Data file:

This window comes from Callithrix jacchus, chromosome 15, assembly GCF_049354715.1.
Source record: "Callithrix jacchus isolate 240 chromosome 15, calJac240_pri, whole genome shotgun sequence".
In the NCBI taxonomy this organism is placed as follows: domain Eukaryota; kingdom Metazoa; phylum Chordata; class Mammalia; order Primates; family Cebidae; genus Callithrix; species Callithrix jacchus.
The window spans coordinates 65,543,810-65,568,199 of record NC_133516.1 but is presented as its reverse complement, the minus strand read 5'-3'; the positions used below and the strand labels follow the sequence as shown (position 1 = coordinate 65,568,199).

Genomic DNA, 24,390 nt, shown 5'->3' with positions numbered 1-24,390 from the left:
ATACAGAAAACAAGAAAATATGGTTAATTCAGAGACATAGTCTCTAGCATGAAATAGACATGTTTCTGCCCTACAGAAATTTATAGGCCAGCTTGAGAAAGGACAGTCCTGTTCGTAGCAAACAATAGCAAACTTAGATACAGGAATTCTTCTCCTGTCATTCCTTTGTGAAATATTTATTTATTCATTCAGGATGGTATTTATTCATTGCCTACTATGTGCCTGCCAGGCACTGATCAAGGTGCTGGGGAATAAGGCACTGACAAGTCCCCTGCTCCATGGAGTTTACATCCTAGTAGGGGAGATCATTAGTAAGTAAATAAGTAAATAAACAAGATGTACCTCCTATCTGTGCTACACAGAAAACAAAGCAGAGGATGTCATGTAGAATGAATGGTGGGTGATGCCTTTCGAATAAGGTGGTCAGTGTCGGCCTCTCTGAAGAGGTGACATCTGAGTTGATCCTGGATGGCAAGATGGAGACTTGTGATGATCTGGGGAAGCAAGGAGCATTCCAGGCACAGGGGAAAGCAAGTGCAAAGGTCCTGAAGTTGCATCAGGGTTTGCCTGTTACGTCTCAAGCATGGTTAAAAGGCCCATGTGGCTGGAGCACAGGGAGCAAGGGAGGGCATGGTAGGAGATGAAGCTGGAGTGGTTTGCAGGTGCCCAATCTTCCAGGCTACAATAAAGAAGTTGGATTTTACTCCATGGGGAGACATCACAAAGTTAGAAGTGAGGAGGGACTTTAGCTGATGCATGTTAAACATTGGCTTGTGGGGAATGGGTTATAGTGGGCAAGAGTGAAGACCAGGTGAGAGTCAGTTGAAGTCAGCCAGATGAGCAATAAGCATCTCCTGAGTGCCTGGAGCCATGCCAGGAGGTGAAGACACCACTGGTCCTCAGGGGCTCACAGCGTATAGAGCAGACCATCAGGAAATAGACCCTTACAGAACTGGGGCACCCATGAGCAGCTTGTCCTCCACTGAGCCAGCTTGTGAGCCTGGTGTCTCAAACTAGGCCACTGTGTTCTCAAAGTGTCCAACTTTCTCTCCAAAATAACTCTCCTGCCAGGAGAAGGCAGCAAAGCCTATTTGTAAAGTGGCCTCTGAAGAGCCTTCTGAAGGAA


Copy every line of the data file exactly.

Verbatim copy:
This window comes from Callithrix jacchus, chromosome 15, assembly GCF_049354715.1.
Source record: "Callithrix jacchus isolate 240 chromosome 15, calJac240_pri, whole genome shotgun sequence".
In the NCBI taxonomy this organism is placed as follows: domain Eukaryota; kingdom Metazoa; phylum Chordata; class Mammalia; order Primates; family Cebidae; genus Callithrix; species Callithrix jacchus.
The window spans coordinates 65,543,810-65,568,199 of record NC_133516.1 but is presented as its reverse complement, the minus strand read 5'-3'; the positions used below and the strand labels follow the sequence as shown (position 1 = coordinate 65,568,199).

Genomic DNA, 24,390 nt, shown 5'->3' with positions numbered 1-24,390 from the left:
ATACAGAAAACAAGAAAATATGGTTAATTCAGAGACATAGTCTCTAGCATGAAATAGACATGTTTCTGCCCTACAGAAATTTATAGGCCAGCTTGAGAAAGGACAGTCCTGTTCGTAGCAAACAATAGCAAACTTAGATACAGGAATTCTTCTCCTGTCATTCCTTTGTGAAATATTTATTTATTCATTCAGGATGGTATTTATTCATTGCCTACTATGTGCCTGCCAGGCACTGATCAAGGTGCTGGGGAATAAGGCACTGACAAGTCCCCTGCTCCATGGAGTTTACATCCTAGTAGGGGAGATCATTAGTAAGTAAATAAGTAAATAAACAAGATGTACCTCCTATCTGTGCTACACAGAAAACAAAGCAGAGGATGTCATGTAGAATGAATGGTGGGTGATGCCTTTCGAATAAGGTGGTCAGTGTCGGCCTCTCTGAAGAGGTGACATCTGAGTTGATCCTGGATGGCAAGATGGAGACTTGTGATGATCTGGGGAAGCAAGGAGCATTCCAGGCACAGGGGAAAGCAAGTGCAAAGGTCCTGAAGTTGCATCAGGGTTTGCCTGTTACGTCTCAAGCATGGTTAAAAGGCCCATGTGGCTGGAGCACAGGGAGCAAGGGAGGGCATGGTAGGAGATGAAGCTGGAGTGGTTTGCAGGTGCCCAATCTTCCAGGCTACAATAAAGAAGTTGGATTTTACTCCATGGGGAGACATCACAAAGTTAGAAGTGAGGAGGGACTTTAGCTGATGCATGTTAAACATTGGCTTGTGGGGAATGGGTTATAGTGGGCAAGAGTGAAGACCAGGTGAGAGTCAGTTGAAGTCAGCCAGATGAGCAATAAGCATCTCCTGAGTGCCTGGAGCCATGCCAGGAGGTGAAGACACCACTGGTCCTCAGGGGCTCACAGCGTATAGAGCAGACCATCAGGAAATAGACCCTTACAGAACTGGGGCACCCATGAGCAGCTTGTCCTCCACTGAGCCAGCTTGTGAGCCTGGTGTCTCAAACTAGGCCACTGTGTTCTCAAAGTGTCCAACTTTCTCTCCAAAATAACTCTCCTGCCAGGAGAAGGCAGCAAAGCCTATTTGTAAAGTGGCCTCTGAAGAGCCTTCTGAAGGAA